(aka Lewis Road Planned Residential Development – PRD)
Elected Officials, Environmentalists, Civic Groups, and Neighbors Join to File Suit
(East Quogue, NY… December 2018) A controversial decision by the Southampton Town Zoning Board of Appeals (ZBA) has been challenged in State Supreme Court by elected leaders, environmentalists, civic organizations and individual citizens.
While citing no similar type of development anywhere in Southampton Town’s fragile Aquifer Protection Overlay District, in a split decision, the ZBA ruled on November 15, 2018, that the massive 590-acre golf course resort project could be considered by the Southampton Town Planning Board under town zoning rules principally established to protect open space and the natural environment. In response, a lawsuit challenging this controversial ruling has been filed. The parties bringing the action are the environmental organizations Group for the East End and Long Island Pine Barrens Society, the East Quogue Civic Association, New York State Assemblyman Fred Thiele and several neighbors to the proposed project – which is nearly identical to the former “Hills at Southampton” Planned Development District (PDD) golf resort proposal.
The decision comes a little more than a year after The Hills at Southampton PDD, proposed by same the Arizona-based developer, Discovery Land Company, was rejected on environmental grounds by the Southampton Town Board. In its recent decision, the ZBA argued that the proposal’s 18-hole championship golf course situated alongside the proposal’s 118 luxury estates and condominiums, all within the Town’s most restrictive water protection zoning, was simply an accessory use and did not constitute a second primary use of the site. The lawsuit asserts that the project’s expansive residential development and 18-hole golf course are clearly two distinct primary uses of the site, which is prohibited under town zoning. The proposed project lies in the Southampton Pine Barrens, a state-designated Special Groundwater Protection Area and Critical Environmental Area.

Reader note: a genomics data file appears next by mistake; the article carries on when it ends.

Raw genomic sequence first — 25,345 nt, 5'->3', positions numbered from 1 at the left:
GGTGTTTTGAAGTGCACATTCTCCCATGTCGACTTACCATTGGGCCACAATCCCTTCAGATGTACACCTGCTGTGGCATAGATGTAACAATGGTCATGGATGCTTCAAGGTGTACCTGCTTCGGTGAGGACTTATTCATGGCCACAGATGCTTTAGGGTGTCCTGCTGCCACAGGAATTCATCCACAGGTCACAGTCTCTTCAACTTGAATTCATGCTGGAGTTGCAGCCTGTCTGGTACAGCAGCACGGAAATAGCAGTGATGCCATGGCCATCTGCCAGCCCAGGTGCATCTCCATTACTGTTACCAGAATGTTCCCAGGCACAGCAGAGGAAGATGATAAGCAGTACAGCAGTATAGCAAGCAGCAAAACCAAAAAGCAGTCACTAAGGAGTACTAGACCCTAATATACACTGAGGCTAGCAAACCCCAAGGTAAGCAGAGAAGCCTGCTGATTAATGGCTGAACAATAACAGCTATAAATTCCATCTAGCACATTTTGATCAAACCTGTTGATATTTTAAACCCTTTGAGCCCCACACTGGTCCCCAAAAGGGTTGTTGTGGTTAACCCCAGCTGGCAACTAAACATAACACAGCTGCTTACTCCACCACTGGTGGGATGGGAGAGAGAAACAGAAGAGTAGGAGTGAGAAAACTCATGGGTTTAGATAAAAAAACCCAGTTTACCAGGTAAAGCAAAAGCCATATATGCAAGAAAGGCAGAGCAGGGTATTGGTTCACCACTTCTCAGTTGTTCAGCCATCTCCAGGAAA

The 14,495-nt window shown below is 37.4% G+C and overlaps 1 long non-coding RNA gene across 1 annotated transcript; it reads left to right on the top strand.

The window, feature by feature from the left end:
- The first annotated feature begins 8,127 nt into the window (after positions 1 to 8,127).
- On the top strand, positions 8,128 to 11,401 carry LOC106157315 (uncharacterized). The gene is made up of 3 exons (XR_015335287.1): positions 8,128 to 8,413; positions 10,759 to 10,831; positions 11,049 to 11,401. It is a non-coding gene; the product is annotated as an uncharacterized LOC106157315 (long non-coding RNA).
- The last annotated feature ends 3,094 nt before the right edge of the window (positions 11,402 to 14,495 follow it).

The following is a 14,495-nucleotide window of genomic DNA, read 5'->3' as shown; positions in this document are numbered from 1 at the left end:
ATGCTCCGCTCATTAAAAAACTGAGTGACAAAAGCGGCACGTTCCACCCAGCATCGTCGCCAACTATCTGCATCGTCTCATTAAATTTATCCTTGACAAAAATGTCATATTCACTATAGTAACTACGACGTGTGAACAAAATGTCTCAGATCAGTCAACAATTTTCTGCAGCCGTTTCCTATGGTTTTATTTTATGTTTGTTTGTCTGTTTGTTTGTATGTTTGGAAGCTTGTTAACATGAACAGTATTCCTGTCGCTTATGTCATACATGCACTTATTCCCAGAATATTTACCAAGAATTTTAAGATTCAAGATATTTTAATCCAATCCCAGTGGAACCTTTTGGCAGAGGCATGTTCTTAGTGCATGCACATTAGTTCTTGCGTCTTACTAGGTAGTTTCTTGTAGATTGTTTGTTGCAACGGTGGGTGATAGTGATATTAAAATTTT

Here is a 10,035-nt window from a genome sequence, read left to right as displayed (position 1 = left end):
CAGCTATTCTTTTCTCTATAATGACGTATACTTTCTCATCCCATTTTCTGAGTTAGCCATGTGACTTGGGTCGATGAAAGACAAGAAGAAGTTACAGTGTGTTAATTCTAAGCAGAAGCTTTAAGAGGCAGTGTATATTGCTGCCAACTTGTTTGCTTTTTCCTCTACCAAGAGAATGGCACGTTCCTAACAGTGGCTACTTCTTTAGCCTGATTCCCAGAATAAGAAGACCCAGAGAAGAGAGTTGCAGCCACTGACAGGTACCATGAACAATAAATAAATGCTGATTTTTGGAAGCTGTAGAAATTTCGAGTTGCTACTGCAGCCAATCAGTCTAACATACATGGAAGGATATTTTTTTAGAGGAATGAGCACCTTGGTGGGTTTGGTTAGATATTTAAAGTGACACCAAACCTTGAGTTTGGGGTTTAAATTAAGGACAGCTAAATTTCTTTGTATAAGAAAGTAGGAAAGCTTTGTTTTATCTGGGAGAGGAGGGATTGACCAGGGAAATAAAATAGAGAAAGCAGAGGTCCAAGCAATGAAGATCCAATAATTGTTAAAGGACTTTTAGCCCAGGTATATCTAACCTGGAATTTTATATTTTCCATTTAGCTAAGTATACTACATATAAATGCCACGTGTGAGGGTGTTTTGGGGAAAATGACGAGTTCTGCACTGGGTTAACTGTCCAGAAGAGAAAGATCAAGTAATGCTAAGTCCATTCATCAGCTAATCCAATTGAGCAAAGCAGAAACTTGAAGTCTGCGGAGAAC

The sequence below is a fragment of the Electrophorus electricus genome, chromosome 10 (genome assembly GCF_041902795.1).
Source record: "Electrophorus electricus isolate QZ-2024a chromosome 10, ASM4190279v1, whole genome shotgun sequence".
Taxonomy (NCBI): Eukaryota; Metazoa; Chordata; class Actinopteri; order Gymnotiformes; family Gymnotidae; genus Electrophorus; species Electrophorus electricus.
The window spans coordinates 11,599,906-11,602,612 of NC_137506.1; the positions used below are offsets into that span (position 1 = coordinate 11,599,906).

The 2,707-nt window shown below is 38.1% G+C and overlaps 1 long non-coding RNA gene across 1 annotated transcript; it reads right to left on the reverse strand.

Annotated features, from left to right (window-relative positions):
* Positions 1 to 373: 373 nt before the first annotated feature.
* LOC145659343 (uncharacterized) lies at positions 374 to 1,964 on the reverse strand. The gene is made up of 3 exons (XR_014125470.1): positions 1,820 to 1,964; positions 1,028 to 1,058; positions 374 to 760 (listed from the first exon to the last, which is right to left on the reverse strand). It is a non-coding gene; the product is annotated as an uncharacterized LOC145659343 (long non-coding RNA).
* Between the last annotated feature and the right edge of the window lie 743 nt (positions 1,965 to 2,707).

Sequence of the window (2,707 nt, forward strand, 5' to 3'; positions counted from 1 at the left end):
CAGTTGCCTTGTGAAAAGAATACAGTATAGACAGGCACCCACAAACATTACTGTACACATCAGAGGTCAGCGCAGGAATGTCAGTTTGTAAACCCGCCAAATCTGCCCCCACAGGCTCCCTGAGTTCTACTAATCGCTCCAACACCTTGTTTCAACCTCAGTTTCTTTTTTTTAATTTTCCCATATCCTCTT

Group for the East End President Bob DeLuca said, “The developers would never have spent four years trying to get the property approved under the now defunct Planned Development District zoning provision if they could have legally built it under the rules governing PRD’s. We think the ZBA was simply wrong on the law and hope to overturn the decision.”
Petitioner, New York State Assemblyman and former Southampton Town Supervisor, Fred W. Thiele has repeatedly argued that the intensity of situating a golf course and full-density residential resort development is at odds with decades of town planning and the underlying state and local laws which require land preservation as part of any development proposal known as a Planned Residential Development – legislation that he authored for the Town.
According to Mr. Thiele, “The decision by the ZBA challenged in this proceeding flies in the face of nearly four decades of conservation efforts by actually increasing land use intensity in this critical area, thereby risking water quality at a time when water quality efforts are intensifying due to a continuing degradation of water quality.”
The legal action also charges that the lack of any public deliberation among the ZBA members and the absence of public inclusion in the debate violates the New York State Open Meetings Law. Robert Freeman, Executive Director of the State Committee on Open Government, which oversees application of the law, says that by members voting simply “yes” or “no” without deliberating the pros and cons in public they fail to abide by the basic principles of open government. Mr. Freeman said a court has the authority to invalidate the board’s decision on this basis alone.
The petitioner’s attorney, Jeffrey Bragman, said “This lawsuit challenges a reckless ZBA interpretation that revived a golf course/subdivision after it was properly rejected by the Town Board. Moreover, the development threatens groundwater and undermines open space protections in the town’s last remaining unprotected expanse of fragile Pine Barrens habitat.”
Long Island Pine Barrens Society Executive Director Richard Amper said, “The developers’ efforts to pull an end-around the Town Board’s disapproval of the project must be rejected by the court. The ZBA action is not merely wrong – it’s against the law.”
The lawsuit was filed in State Supreme Court on December 19, 2018.
Robert DeLuca, Group for the East End, (631) 475-0601
Richard Amper, Long Island Pine Barrens Society, (516) 383-5391